The Witness Protection Act makes provision for effective protection of witnesses and other associated and related persons whose safety may be at risk as a result of their disclosures of impropriety and having to testify in proceedings arising from such disclosures. Such protections may extend to family members of the whistleblower, or witness as the case may be, and may even go to the extent of re-assigning a new identity to the witness, and relocation in the witness protection programme in extreme circumstances.
Such individuals are entitled to protection provided there is reason to believe their safety is at risk. Furthermore, subsection 57(1)(b) of the Witness Protection Act prohibits the disclosure of the identity of a whistleblower, to ensure confidentiality of the whistleblower’s identity if such information has come to the knowledge of any third party. There is also a strict sanction should the provisions of subsection 57(1) and subsection 57(8) of the Witness Protection Act be violated by any person.
Subsection 57(9) of the Witness Protection Act states that any person who contravenes or fails to comply with subsections 57(1) or 57(8) of the Witness protection Act commits an offence and is liable on conviction to a fine not exceeding 100 000 Namibian dollars or to imprisonment for a period not exceeding 10 years, or to both such fine and imprisonment.
Weaknesses And Possible Reforms
There is an overemphasis on punishment for false reporting in that anyone found guilty of making a false report is liable to pay a fine of up to 100 000 Namibian dollars and/or a term of imprisonment not exceeding 20 years; as opposed to the lesser sentences imposed on persons who exact retaliation against whistleblowers. The issue of disclosures being vetted through the Commissioner or his investigators in the Whistle Blower Protection Office also raises the spectre of possible intimidation of reporters of corruption. This is particularly of concern in matters where politically influential persons are implicated in corruption or suspected corruption.
The discretion to investigate very often vests with persons who may be politically allied with parties under investigation, as in the instance of Namibia where the Whistle-blower Protection Office is located within the ambit of the Prime Minister’s office.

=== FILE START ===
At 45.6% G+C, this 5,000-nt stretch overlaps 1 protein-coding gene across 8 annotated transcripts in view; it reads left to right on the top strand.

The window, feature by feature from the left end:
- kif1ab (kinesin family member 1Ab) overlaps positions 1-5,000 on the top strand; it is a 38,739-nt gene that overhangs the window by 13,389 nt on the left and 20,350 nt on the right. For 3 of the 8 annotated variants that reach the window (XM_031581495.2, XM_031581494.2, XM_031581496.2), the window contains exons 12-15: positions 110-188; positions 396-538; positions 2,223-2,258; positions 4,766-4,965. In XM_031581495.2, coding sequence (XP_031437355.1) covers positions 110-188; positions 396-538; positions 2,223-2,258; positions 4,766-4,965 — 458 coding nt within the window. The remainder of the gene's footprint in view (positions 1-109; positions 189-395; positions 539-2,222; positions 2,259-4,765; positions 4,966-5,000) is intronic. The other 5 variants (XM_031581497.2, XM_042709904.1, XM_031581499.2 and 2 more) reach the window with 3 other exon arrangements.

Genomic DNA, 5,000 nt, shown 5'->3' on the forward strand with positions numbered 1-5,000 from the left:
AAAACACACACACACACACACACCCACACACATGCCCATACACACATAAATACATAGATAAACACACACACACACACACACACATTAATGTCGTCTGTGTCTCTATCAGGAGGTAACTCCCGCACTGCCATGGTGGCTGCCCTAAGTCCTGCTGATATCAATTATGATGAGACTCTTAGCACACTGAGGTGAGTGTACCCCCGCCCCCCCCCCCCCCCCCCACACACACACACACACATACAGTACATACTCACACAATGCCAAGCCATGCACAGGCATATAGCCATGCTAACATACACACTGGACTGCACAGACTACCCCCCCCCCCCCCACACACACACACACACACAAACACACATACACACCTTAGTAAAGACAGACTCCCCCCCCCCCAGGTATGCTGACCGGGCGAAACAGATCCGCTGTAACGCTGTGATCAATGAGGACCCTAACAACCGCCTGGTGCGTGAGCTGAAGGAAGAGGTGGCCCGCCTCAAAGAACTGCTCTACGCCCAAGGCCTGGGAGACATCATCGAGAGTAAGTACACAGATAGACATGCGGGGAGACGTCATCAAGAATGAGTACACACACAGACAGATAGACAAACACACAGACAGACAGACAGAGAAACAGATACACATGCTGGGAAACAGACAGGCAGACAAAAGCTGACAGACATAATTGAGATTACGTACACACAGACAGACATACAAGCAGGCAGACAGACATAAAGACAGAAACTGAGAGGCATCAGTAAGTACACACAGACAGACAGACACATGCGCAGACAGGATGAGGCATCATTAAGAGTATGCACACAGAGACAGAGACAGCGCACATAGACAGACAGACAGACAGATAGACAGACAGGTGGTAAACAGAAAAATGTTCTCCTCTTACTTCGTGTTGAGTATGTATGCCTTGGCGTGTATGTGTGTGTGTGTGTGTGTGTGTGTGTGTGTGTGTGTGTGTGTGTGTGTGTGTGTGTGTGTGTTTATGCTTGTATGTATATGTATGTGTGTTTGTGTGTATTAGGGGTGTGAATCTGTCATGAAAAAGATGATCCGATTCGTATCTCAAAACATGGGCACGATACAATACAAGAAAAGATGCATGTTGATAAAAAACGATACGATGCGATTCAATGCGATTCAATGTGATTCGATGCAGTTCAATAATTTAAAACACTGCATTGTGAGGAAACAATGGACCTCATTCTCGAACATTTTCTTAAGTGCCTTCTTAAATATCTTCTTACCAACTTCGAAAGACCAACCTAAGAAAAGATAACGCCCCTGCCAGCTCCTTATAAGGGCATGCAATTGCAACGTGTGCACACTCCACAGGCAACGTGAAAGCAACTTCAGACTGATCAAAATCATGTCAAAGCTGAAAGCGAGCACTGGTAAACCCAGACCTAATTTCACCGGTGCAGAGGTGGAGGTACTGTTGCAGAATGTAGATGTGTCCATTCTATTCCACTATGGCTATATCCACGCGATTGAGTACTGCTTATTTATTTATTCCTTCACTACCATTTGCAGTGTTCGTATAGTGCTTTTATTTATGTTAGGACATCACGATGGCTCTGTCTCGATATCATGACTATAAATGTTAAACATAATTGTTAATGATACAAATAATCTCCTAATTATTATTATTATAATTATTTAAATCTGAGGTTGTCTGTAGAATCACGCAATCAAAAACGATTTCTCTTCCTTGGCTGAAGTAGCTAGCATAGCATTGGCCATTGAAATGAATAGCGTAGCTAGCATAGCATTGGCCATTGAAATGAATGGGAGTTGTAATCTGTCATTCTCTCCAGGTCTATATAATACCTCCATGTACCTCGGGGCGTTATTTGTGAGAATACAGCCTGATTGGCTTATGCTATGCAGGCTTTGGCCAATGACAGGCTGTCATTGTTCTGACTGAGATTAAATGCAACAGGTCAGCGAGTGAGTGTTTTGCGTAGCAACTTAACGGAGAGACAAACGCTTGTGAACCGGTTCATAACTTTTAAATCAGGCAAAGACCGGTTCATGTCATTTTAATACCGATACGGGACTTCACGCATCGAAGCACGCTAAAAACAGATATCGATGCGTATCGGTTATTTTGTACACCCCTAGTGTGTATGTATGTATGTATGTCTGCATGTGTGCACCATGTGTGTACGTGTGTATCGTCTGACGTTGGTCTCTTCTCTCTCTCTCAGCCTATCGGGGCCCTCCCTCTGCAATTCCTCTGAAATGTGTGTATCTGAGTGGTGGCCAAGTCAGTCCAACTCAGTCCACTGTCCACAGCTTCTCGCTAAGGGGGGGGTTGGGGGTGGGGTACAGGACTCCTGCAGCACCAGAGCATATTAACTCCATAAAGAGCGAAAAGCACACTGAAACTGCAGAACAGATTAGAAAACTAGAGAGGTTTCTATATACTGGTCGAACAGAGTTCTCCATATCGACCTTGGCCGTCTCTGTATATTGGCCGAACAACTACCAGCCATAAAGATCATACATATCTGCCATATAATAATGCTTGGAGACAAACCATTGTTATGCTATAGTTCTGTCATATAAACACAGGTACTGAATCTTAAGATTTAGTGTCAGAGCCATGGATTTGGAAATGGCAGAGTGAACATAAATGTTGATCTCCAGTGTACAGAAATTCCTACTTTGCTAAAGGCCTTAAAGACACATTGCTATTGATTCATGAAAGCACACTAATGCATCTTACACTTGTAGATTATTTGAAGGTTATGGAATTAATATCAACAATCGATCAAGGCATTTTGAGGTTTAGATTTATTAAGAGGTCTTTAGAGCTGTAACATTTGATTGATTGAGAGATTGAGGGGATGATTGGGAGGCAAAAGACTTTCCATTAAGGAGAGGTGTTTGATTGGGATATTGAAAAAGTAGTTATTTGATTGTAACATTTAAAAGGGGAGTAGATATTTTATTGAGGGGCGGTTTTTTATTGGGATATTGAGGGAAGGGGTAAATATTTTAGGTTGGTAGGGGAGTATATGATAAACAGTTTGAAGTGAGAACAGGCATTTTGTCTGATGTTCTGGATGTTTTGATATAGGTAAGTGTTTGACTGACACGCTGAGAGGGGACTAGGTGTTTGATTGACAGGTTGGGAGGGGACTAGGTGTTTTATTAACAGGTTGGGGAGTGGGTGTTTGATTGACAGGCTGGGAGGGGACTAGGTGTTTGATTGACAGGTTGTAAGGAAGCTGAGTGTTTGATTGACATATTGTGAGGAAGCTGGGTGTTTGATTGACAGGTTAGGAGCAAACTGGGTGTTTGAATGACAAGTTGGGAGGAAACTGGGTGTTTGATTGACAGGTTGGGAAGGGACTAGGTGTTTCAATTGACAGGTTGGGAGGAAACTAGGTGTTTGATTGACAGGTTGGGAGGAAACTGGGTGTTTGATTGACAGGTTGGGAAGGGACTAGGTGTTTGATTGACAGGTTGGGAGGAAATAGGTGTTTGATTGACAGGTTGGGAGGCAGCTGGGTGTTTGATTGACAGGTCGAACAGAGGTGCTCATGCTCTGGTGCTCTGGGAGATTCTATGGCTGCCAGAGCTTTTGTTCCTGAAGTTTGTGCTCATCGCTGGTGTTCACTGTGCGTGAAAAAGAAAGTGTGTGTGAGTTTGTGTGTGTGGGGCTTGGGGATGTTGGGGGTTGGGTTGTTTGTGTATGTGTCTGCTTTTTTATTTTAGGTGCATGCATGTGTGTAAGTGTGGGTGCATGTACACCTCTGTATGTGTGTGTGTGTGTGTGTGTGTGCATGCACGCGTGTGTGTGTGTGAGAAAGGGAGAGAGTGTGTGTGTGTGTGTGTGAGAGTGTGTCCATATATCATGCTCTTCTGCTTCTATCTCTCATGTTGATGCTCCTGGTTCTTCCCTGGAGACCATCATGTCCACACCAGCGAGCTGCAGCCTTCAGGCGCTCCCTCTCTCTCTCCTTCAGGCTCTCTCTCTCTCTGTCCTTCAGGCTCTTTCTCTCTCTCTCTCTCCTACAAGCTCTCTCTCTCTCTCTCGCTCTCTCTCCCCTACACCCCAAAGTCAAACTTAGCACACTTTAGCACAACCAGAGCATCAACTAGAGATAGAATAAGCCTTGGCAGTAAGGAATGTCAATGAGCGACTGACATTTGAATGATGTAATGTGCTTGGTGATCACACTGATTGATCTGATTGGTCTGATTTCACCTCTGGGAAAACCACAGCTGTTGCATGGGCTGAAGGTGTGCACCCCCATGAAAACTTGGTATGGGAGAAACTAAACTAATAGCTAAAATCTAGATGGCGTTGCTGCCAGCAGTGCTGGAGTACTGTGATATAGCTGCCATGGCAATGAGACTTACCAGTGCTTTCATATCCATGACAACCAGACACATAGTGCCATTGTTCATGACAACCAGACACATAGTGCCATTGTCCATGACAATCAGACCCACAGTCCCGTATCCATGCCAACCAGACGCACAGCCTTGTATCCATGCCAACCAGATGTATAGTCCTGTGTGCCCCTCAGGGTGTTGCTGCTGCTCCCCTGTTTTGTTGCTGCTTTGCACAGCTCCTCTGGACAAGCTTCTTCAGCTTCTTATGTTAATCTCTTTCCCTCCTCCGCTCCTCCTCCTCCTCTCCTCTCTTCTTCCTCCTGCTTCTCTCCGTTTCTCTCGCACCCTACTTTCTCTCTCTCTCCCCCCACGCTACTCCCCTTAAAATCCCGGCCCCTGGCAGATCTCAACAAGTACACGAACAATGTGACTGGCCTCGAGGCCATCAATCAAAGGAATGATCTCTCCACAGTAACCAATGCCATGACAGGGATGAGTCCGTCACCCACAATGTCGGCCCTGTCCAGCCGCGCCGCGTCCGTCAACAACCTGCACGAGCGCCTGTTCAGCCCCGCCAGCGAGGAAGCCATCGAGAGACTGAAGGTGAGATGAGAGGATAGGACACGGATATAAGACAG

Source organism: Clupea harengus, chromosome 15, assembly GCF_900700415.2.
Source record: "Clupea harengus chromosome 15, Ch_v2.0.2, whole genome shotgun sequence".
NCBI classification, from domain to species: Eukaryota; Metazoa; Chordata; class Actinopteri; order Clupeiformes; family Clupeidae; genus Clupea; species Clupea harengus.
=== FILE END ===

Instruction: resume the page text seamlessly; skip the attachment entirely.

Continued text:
There are also concerns about the Supreme Court’s discretionary power to make public the identity of whistleblowers if in the court’s opinion the interests of justice call for such public disclosure. In the context of the above the framework of supporting legislation, such as the Anti-Corruption Act no. 8 of 2003, and specifically the provisions of section 52 thereof, may need to be revisited.
Beneficial ownership in its simplest description refers to anyone who enjoys the benefits of ownership of a security or property without being on record as the owner. It appears then that the beneficial owner is a natural person who, directly or indirectly, exercises substantial control over, or has a substantial economic interest in, or receives a substantial economic benefit from a company.
Companies are very often used to channel benefits to hidden beneficial owners, and very often these owners are “politically exposed persons” (PEPs). A politically exposed person (PEP) is someone who through their prominent position or influence, is more susceptible to being involved in bribery or corruption.
How then are whistleblowers to report on irregularities when they are constrained by confidentiality clauses in their contracts of employment? Are they simply to be officious bystanders and view corrupt practices occurring in their workplace without taking action, and also because they are restricted by privacy laws?
Companies should be compelled to comply with the following requirements:
- there must be full disclosure of ownership structures, including all the details of all owners who meet the criteria of beneficial ownership,